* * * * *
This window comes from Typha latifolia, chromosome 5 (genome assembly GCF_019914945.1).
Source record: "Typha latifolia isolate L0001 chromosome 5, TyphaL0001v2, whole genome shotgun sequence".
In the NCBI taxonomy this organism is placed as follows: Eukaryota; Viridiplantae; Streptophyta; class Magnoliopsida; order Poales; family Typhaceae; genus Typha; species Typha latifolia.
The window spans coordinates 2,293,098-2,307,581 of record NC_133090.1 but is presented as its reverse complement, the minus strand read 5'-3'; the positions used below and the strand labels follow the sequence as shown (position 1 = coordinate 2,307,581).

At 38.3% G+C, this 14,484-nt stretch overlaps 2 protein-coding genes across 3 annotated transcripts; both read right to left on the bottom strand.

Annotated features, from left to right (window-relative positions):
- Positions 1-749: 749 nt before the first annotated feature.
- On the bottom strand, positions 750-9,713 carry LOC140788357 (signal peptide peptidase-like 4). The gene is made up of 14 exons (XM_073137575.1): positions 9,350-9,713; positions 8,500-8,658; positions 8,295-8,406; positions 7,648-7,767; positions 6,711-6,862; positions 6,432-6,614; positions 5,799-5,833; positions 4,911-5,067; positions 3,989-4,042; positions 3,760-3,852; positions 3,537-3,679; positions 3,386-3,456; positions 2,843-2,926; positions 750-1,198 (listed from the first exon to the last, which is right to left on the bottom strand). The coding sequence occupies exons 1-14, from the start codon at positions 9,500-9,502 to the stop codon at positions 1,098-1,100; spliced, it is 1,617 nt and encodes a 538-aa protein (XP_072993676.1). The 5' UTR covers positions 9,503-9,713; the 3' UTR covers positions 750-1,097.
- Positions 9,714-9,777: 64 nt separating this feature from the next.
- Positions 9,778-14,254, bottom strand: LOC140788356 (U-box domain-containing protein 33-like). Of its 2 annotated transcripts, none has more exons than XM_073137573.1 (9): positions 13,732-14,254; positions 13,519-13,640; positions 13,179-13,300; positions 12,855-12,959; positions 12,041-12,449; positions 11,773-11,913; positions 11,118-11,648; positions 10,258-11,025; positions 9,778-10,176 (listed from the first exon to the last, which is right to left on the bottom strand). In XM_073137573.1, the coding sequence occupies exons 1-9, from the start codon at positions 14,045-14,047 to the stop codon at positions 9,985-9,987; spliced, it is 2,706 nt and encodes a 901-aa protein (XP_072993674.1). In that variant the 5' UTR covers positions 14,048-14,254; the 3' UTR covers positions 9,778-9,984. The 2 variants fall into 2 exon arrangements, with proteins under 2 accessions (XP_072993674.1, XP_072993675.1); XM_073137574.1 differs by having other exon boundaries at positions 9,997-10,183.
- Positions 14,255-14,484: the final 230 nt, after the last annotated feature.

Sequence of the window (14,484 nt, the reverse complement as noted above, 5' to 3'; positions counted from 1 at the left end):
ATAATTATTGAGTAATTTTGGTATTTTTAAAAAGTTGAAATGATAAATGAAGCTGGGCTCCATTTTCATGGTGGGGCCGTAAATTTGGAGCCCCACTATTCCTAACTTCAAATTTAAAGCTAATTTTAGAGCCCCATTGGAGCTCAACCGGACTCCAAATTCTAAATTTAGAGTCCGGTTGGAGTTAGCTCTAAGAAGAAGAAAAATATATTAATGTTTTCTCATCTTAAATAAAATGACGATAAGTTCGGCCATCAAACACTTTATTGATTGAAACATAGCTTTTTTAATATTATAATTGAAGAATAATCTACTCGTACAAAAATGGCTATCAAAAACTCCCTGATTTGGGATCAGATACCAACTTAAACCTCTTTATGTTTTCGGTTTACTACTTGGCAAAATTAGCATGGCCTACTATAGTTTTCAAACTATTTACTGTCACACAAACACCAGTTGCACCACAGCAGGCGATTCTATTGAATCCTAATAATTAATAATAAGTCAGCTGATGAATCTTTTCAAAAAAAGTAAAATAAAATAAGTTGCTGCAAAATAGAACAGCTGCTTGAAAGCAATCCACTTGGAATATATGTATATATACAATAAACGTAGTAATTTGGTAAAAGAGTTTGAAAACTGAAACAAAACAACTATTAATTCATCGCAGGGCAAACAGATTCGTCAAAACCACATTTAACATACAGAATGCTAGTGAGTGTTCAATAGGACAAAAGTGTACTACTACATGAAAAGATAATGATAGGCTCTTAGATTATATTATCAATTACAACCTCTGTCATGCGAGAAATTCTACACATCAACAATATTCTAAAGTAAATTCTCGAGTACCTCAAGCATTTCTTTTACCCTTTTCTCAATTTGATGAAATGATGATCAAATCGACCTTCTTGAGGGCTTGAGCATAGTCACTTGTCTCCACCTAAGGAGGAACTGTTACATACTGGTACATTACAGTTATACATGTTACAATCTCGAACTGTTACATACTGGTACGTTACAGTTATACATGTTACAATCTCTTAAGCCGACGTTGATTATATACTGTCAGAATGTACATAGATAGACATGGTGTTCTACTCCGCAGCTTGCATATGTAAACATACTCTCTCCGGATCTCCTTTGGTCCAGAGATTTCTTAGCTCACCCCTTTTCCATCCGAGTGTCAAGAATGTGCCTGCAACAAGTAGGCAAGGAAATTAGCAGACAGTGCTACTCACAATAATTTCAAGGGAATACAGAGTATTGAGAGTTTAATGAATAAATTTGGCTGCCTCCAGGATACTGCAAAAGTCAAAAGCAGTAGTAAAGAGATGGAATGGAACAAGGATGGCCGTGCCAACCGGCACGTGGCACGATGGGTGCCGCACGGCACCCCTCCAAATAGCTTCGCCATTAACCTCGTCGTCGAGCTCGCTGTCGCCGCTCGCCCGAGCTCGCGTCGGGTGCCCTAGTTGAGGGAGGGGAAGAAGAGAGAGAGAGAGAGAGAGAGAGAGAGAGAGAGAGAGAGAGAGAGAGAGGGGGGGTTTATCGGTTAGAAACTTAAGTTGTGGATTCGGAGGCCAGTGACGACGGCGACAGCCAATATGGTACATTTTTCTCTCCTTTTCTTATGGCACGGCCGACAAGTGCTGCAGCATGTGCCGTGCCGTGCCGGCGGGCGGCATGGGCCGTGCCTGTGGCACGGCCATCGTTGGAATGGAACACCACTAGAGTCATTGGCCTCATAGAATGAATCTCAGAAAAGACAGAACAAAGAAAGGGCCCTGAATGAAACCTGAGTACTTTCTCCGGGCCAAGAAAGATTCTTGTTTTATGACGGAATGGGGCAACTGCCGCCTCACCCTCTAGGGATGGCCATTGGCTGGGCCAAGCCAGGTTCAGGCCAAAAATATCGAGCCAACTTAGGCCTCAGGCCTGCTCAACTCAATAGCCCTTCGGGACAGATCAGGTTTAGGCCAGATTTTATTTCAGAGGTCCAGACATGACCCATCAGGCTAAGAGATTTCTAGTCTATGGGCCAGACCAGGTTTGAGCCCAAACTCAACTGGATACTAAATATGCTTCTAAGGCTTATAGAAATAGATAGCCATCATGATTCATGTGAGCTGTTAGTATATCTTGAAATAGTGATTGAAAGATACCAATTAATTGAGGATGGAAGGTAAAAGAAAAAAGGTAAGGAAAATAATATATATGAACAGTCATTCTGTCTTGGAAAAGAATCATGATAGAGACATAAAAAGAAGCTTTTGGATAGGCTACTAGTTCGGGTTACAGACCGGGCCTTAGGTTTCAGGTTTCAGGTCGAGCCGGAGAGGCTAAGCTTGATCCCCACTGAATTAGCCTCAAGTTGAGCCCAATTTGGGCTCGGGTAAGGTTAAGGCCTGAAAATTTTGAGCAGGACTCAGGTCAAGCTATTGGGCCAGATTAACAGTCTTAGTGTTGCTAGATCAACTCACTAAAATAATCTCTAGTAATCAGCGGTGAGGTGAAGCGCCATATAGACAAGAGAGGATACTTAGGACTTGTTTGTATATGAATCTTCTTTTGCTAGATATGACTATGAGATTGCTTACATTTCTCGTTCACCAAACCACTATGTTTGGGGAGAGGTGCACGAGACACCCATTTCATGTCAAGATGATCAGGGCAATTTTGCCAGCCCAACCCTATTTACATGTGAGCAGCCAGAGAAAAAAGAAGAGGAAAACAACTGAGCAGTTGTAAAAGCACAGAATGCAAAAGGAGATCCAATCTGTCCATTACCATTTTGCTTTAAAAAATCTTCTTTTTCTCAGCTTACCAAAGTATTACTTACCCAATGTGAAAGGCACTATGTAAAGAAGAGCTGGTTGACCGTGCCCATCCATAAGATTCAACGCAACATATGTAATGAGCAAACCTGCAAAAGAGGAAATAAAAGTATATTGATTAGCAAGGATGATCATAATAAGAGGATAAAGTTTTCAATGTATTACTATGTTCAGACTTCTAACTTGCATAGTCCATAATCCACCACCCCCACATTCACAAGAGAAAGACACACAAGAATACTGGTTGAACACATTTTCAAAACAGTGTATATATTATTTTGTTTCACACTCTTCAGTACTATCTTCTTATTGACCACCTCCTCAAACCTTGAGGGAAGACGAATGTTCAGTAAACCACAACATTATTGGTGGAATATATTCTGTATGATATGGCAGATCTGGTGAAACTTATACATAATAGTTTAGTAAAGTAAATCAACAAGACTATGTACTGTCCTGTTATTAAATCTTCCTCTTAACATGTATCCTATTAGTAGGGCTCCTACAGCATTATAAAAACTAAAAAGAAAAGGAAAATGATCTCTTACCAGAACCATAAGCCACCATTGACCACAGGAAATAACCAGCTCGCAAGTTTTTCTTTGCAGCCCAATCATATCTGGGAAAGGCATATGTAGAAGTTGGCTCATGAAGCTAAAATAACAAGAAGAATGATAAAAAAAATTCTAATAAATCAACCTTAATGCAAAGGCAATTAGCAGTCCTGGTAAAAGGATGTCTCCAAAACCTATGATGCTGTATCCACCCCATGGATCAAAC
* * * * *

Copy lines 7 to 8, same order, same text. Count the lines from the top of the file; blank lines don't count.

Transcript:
- Positions 1-749: 749 nt before the first annotated feature.
- On the bottom strand, positions 750-9,713 carry LOC140788357 (signal peptide peptidase-like 4). The gene is made up of 14 exons (XM_073137575.1): positions 9,350-9,713; positions 8,500-8,658; positions 8,295-8,406; positions 7,648-7,767; positions 6,711-6,862; positions 6,432-6,614; positions 5,799-5,833; positions 4,911-5,067; positions 3,989-4,042; positions 3,760-3,852; positions 3,537-3,679; positions 3,386-3,456; positions 2,843-2,926; positions 750-1,198 (listed from the first exon to the last, which is right to left on the bottom strand). The coding sequence occupies exons 1-14, from the start codon at positions 9,500-9,502 to the stop codon at positions 1,098-1,100; spliced, it is 1,617 nt and encodes a 538-aa protein (XP_072993676.1). The 5' UTR covers positions 9,503-9,713; the 3' UTR covers positions 750-1,097.